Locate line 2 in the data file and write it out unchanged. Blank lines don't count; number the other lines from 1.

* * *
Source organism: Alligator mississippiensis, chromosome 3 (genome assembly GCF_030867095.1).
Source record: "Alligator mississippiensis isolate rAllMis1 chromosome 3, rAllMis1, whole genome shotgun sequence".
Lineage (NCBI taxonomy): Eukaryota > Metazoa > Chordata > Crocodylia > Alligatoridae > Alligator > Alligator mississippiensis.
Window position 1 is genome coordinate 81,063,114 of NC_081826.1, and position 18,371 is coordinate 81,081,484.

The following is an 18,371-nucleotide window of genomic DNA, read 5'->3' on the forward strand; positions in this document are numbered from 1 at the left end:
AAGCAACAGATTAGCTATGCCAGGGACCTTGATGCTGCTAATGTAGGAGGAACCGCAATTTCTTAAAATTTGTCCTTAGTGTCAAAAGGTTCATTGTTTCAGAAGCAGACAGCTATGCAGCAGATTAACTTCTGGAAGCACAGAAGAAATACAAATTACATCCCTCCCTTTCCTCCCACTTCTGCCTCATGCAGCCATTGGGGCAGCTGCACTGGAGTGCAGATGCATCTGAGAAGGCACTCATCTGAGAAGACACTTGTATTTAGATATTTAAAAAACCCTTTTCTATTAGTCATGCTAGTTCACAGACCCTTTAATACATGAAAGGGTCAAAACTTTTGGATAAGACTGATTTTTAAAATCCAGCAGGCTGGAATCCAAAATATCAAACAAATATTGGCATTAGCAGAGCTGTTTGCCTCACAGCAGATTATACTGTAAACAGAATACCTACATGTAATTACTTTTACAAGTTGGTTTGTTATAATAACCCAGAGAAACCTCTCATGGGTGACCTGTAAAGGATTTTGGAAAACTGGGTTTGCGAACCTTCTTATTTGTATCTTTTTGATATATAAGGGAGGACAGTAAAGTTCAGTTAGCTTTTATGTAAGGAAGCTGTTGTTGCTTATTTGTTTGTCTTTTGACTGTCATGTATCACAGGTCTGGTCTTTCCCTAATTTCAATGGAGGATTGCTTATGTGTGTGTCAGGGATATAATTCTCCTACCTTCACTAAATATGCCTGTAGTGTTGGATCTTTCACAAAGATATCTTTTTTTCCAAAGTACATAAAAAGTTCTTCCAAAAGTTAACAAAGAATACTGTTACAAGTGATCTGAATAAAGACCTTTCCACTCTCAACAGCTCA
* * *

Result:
Source record: "Alligator mississippiensis isolate rAllMis1 chromosome 3, rAllMis1, whole genome shotgun sequence".